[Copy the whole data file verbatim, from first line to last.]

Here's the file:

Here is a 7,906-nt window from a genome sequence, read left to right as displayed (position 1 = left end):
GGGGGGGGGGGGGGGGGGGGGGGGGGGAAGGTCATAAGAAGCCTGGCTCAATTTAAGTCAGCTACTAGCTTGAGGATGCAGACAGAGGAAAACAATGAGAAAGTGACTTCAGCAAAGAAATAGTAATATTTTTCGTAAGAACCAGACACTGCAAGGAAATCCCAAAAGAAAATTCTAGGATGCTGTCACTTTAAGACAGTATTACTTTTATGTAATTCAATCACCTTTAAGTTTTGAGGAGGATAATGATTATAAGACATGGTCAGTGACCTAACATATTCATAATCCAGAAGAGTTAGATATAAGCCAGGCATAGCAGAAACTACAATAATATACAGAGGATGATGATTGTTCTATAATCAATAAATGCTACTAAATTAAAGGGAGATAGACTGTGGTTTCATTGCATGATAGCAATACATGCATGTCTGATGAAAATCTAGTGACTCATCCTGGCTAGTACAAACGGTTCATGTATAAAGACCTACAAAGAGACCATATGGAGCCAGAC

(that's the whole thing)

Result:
Here is a 7,906-nt window from a genome sequence, read left to right as displayed (position 1 = left end):
GGGGGGGGGGGGGGGGGGGGGGGGGGGAAGGTCATAAGAAGCCTGGCTCAATTTAAGTCAGCTACTAGCTTGAGGATGCAGACAGAGGAAAACAATGAGAAAGTGACTTCAGCAAAGAAATAGTAATATTTTTCGTAAGAACCAGACACTGCAAGGAAATCCCAAAAGAAAATTCTAGGATGCTGTCACTTTAAGACAGTATTACTTTTATGTAATTCAATCACCTTTAAGTTTTGAGGAGGATAATGATTATAAGACATGGTCAGTGACCTAACATATTCATAATCCAGAAGAGTTAGATATAAGCCAGGCATAGCAGAAACTACAATAATATACAGAGGATGATGATTGTTCTATAATCAATAAATGCTACTAAATTAAAGGGAGATAGACTGTGGTTTCATTGCATGATAGCAATACATGCATGTCTGATGAAAATCTAGTGACTCATCCTGGCTAGTACAAACGGTTCATGTATAAAGACCTACAAAGAGACCATATGGAGCCAGAC